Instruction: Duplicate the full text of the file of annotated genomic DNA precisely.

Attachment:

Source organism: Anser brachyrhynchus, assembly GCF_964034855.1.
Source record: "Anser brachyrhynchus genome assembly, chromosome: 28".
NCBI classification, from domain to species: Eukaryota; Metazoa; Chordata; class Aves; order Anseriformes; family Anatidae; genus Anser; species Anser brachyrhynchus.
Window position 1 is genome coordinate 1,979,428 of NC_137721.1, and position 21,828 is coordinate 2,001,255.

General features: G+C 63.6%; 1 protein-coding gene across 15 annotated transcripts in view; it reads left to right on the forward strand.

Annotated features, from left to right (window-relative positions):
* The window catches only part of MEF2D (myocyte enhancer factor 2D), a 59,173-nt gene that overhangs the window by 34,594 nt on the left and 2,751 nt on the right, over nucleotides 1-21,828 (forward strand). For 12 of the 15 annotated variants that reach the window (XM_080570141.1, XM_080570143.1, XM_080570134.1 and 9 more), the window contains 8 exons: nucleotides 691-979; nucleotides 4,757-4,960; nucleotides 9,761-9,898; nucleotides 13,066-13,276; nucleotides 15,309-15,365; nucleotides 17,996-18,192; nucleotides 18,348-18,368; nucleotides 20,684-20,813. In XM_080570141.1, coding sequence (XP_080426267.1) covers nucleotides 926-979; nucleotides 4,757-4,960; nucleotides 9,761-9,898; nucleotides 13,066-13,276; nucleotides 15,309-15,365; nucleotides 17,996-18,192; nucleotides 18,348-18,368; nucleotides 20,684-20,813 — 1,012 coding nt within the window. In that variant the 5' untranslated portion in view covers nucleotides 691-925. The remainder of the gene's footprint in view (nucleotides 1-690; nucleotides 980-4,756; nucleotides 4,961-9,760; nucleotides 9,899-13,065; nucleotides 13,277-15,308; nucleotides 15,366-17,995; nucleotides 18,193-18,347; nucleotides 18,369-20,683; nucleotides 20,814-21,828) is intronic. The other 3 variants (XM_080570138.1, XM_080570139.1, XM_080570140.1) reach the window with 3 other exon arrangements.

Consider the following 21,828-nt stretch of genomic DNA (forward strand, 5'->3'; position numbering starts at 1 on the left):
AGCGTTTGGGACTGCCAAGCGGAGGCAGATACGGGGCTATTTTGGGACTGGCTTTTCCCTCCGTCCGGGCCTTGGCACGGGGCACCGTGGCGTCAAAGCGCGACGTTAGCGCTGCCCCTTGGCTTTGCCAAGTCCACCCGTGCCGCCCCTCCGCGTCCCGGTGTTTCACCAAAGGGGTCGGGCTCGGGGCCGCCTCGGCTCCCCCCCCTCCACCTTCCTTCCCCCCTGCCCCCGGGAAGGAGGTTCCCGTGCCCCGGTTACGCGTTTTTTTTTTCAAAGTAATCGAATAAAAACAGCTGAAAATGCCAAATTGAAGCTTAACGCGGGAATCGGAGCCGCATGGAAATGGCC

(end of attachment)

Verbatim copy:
Source organism: Anser brachyrhynchus, assembly GCF_964034855.1.
Source record: "Anser brachyrhynchus genome assembly, chromosome: 28".
NCBI classification, from domain to species: Eukaryota; Metazoa; Chordata; class Aves; order Anseriformes; family Anatidae; genus Anser; species Anser brachyrhynchus.
Window position 1 is genome coordinate 1,979,428 of NC_137721.1, and position 21,828 is coordinate 2,001,255.

General features: G+C 63.6%; 1 protein-coding gene across 15 annotated transcripts in view; it reads left to right on the forward strand.

Annotated features, from left to right (window-relative positions):
* The window catches only part of MEF2D (myocyte enhancer factor 2D), a 59,173-nt gene that overhangs the window by 34,594 nt on the left and 2,751 nt on the right, over nucleotides 1-21,828 (forward strand). For 12 of the 15 annotated variants that reach the window (XM_080570141.1, XM_080570143.1, XM_080570134.1 and 9 more), the window contains 8 exons: nucleotides 691-979; nucleotides 4,757-4,960; nucleotides 9,761-9,898; nucleotides 13,066-13,276; nucleotides 15,309-15,365; nucleotides 17,996-18,192; nucleotides 18,348-18,368; nucleotides 20,684-20,813. In XM_080570141.1, coding sequence (XP_080426267.1) covers nucleotides 926-979; nucleotides 4,757-4,960; nucleotides 9,761-9,898; nucleotides 13,066-13,276; nucleotides 15,309-15,365; nucleotides 17,996-18,192; nucleotides 18,348-18,368; nucleotides 20,684-20,813 — 1,012 coding nt within the window. In that variant the 5' untranslated portion in view covers nucleotides 691-925. The remainder of the gene's footprint in view (nucleotides 1-690; nucleotides 980-4,756; nucleotides 4,961-9,760; nucleotides 9,899-13,065; nucleotides 13,277-15,308; nucleotides 15,366-17,995; nucleotides 18,193-18,347; nucleotides 18,369-20,683; nucleotides 20,814-21,828) is intronic. The other 3 variants (XM_080570138.1, XM_080570139.1, XM_080570140.1) reach the window with 3 other exon arrangements.

Consider the following 21,828-nt stretch of genomic DNA (forward strand, 5'->3'; position numbering starts at 1 on the left):
AGCGTTTGGGACTGCCAAGCGGAGGCAGATACGGGGCTATTTTGGGACTGGCTTTTCCCTCCGTCCGGGCCTTGGCACGGGGCACCGTGGCGTCAAAGCGCGACGTTAGCGCTGCCCCTTGGCTTTGCCAAGTCCACCCGTGCCGCCCCTCCGCGTCCCGGTGTTTCACCAAAGGGGTCGGGCTCGGGGCCGCCTCGGCTCCCCCCCCTCCACCTTCCTTCCCCCCTGCCCCCGGGAAGGAGGTTCCCGTGCCCCGGTTACGCGTTTTTTTTTTCAAAGTAATCGAATAAAAACAGCTGAAAATGCCAAATTGAAGCTTAACGCGGGAATCGGAGCCGCATGGAAATGGCC